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Animals at the end of life
Jessica Pierce Ph.D.
People often use “she’s adopted from a shelter” or “she’s a rescue” to explain away quirky or problematic behaviors in a dog. But maybe this isn’t such a good idea.
Although “How long can I leave my dog home alone?” is one of the most common questions asked by dog owners, the answer is elusive.
A new research paper asks us to look again at the question: Can nonhuman animals commit suicide?
Behavioral pathologies are a sign that our dogs are suffering psychologically, and we need to understand what causes these problems to develop.
Why do some dogs with behavioral problems wind up being euthanized or relinquished, while others are able to successfully stay in their home?
A new study explores the personality assessment of domestic cats.
A new study help us see what dog walking reveals about human-animal relationships and negotiations of power.
Some forms of memorialization may better enhance our feelings of connectedness with the deceased.
A new analysis of data on captive zebra finches shows clearly how stress can give a biased and limited view of how these and other birds actually live in the wild.
A new study explores how often veterinarians observe behavioral changes in animals when a companion is euthanized.
Nicolas Dodman takes us into a world of dogs with autism and Tourette’s syndrome, horses with OCD, and cats who attack their owners for no apparent reason.
A new book helps young children process the death of a pet and learn to grieve in healthy ways.
Which model of the human-dog relationship is most scientifically accurate and morally appropriate?
A team of researchers in the Netherlands suggests which mammals make suitable pets and which don’t.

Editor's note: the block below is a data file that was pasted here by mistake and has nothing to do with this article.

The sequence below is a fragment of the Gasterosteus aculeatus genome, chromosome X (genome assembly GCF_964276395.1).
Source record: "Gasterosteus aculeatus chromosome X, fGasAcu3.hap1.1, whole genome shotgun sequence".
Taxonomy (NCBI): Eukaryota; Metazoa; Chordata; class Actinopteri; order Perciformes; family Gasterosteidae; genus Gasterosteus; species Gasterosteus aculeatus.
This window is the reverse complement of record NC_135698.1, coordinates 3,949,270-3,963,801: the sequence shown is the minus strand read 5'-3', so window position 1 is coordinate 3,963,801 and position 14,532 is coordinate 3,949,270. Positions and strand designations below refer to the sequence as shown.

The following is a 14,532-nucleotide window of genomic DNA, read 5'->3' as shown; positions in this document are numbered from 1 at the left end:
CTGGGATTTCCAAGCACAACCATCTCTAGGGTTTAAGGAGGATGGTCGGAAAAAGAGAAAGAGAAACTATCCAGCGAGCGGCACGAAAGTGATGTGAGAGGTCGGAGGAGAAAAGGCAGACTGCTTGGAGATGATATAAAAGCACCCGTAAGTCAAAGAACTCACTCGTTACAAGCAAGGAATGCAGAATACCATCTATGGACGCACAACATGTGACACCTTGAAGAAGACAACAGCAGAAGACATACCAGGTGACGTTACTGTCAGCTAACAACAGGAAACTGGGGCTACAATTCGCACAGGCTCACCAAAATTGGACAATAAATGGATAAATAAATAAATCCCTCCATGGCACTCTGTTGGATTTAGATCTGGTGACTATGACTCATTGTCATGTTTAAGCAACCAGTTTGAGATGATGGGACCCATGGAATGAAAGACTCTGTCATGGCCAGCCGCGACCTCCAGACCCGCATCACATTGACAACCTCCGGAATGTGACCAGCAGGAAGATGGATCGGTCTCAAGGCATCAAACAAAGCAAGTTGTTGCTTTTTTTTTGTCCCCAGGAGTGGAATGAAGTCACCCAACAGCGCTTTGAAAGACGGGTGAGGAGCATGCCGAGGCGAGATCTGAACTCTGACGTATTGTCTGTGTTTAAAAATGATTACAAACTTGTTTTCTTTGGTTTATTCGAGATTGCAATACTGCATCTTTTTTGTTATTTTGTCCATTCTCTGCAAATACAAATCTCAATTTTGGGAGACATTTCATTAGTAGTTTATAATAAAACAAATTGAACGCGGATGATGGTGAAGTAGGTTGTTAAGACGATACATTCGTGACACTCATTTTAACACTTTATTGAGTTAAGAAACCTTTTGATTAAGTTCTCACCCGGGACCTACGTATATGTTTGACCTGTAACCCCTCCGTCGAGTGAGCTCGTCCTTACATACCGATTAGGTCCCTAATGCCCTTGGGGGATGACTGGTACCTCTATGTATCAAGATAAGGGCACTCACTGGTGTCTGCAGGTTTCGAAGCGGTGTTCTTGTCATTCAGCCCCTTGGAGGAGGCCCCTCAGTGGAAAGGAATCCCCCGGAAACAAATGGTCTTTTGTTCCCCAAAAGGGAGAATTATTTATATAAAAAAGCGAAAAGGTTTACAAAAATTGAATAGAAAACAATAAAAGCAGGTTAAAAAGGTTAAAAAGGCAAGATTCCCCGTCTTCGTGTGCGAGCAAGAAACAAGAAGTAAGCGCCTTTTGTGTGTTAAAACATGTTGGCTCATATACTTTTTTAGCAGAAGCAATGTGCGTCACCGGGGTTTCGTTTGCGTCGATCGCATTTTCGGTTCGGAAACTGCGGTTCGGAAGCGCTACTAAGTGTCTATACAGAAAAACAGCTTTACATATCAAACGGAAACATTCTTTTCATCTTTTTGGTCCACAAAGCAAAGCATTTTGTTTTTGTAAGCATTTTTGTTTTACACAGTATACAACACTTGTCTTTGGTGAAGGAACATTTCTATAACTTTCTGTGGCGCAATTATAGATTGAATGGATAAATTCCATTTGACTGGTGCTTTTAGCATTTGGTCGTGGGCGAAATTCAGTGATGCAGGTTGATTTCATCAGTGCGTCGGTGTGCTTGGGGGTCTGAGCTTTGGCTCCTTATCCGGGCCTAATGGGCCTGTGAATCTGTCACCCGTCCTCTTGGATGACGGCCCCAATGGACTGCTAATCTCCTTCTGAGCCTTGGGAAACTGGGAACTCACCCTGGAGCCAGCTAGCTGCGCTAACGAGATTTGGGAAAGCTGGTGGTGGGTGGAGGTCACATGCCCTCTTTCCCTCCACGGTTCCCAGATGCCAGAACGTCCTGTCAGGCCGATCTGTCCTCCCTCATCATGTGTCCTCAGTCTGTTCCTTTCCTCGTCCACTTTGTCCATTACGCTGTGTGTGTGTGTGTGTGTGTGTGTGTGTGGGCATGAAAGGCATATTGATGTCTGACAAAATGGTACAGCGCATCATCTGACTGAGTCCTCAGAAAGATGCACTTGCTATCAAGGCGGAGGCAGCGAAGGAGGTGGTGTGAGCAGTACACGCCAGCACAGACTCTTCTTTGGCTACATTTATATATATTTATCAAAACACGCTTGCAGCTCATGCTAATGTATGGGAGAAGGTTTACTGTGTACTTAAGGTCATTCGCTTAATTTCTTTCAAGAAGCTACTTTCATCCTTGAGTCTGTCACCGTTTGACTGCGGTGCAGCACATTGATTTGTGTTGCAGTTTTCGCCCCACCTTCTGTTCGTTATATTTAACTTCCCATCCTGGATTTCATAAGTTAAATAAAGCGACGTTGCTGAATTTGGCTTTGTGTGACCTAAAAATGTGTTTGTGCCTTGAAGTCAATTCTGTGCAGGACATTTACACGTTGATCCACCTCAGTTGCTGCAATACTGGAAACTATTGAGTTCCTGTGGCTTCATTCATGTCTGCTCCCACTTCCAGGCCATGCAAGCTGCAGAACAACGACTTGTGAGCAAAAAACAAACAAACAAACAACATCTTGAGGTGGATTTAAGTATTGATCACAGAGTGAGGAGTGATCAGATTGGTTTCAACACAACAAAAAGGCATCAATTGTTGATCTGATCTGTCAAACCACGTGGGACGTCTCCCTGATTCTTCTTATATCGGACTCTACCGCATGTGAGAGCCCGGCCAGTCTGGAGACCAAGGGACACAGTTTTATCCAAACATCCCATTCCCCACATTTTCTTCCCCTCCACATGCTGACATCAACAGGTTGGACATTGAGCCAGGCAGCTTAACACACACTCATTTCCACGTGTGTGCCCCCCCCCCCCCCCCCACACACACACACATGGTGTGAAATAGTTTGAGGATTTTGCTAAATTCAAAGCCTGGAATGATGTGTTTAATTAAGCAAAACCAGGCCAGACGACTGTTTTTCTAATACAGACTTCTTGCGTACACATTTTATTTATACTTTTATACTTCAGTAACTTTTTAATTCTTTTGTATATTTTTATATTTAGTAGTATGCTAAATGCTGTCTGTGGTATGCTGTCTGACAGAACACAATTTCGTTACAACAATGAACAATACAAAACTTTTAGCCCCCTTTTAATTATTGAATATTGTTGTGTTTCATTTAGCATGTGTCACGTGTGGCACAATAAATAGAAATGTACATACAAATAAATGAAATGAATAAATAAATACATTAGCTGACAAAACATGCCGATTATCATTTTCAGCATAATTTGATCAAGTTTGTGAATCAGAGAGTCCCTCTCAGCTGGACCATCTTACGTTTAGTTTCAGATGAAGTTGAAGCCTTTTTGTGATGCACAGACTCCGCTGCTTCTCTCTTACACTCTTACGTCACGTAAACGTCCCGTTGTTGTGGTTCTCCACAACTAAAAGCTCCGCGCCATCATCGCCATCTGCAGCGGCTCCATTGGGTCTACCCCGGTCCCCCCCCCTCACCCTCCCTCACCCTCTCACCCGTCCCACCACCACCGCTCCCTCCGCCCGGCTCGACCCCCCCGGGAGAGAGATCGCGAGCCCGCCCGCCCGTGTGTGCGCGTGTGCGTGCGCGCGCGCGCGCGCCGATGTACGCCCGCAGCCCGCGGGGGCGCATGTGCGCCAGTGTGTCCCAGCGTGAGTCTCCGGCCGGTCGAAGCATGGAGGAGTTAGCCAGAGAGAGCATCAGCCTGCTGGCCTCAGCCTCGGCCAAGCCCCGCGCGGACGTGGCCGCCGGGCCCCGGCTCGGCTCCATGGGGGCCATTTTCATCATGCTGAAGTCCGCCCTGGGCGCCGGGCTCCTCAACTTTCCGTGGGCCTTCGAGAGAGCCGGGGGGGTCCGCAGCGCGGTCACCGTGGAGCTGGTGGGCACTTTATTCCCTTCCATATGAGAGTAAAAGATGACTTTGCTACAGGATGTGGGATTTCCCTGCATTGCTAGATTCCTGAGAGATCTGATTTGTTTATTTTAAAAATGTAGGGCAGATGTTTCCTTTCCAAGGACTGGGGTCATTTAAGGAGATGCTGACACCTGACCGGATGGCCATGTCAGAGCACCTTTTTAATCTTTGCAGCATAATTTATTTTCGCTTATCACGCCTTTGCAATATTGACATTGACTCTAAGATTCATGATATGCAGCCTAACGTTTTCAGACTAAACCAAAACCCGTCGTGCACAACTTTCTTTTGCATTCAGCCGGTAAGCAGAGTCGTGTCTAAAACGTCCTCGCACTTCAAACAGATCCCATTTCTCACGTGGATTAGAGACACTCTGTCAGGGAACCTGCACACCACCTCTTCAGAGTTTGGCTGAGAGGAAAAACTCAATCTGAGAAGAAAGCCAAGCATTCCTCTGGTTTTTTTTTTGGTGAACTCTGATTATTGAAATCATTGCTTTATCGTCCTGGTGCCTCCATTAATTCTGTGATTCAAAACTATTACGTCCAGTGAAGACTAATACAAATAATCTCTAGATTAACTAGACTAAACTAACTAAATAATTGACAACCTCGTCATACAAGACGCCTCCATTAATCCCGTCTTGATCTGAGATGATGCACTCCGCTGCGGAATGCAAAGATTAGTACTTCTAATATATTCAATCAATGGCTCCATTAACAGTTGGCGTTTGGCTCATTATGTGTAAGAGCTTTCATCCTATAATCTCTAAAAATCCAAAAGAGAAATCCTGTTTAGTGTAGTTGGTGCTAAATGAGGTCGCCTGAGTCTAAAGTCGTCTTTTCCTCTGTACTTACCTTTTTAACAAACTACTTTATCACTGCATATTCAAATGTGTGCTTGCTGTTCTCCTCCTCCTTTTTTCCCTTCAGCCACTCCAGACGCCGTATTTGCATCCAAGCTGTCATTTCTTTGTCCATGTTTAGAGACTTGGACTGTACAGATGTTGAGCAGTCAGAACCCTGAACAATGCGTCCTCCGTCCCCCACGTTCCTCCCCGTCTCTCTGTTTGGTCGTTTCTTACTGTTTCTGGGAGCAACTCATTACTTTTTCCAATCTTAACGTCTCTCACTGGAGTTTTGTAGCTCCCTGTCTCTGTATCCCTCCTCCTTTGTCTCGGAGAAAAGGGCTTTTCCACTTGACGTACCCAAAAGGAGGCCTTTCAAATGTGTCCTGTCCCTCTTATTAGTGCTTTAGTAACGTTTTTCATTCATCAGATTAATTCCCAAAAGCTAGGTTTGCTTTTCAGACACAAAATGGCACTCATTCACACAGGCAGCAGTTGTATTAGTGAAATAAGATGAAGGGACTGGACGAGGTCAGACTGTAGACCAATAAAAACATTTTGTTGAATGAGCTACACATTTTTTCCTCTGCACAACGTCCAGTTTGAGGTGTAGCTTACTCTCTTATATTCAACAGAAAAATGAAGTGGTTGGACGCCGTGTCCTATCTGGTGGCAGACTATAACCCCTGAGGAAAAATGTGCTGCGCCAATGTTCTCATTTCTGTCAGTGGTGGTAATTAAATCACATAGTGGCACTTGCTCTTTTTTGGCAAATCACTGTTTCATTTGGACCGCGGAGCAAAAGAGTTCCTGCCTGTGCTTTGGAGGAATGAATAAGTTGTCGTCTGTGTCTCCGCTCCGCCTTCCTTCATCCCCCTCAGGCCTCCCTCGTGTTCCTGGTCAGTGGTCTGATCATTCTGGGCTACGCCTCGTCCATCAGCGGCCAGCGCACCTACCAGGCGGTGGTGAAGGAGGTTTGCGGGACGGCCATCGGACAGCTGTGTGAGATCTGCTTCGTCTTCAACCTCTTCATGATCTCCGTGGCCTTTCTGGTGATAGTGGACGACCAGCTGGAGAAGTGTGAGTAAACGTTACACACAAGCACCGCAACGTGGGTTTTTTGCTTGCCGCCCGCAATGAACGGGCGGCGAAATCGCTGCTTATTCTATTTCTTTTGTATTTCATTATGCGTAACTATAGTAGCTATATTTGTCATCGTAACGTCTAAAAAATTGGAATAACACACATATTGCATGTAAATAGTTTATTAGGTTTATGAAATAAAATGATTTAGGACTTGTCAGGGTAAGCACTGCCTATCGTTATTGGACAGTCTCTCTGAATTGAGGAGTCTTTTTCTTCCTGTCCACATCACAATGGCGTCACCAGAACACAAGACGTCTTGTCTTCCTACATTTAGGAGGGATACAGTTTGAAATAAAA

New legal rulings are clarifying that animals are not the same as inanimate property such as a suitcase and that owners have strong obligations of proper care.
We often hear that pets are being treated better than ever. Why, then, do so many animals end up being treated like garbage?
There is a direct correlation between the amount of quality time you spend with your dog and your dog's behavior and happiness.
Neil Abramson’s new book will appeal to those who understand the bond of love between human and dog—and what happens when someone threatens that bond.
A South Carolina county wants to make it illegal to kill your own dog.
A recent study claims that pet ownership offers an $11.7 billion savings to our healthcare system. But there is a bit more to it.
What happens when a hospice veterniarian spends the day with a human hospice physician?
When are deviations from normal behavior a sign that your cat is pain? A paper published this week presents the consensus of an international panel of experts.
You love your dog or cat. Someday your dog or cat will die. What if you could put aside the genetic materials to make a perfect copy of your beloved animal, a clone of your pet?
A new book helps dog owners understand and address pain.
Presumably, death has meaning to animals themselves. The death of an animal can also be profoundly meaningful to their human companions.
If you are the caregiver for an ill animal, watch for signs of burnout. Remember that caring for an animal means also caring for yourself.
End-of-life care should seek to protect the integrity of an animal patient, and should allow the animal to live in ways that honor what she finds most meaningful.
One of the most important things we can do for our elderly or ill animals is attend to "total pain," and respond creatively and compassionately to the full range of suffering.
Four core ethical commitments can shape our work in caring for our dying animal companions, either as professionals or as individual caregivers.
We should be cautious about using the phrase “pets are family” as an endorsement of the way companion animals are treated, but should use the language of family very mindfully.
Jessica Pierce, Ph.D., is the author of Run, Spot, Run: The Ethics of Keeping Pets and The Last Walk: Reflections On Pets At the Ends of Their Lives.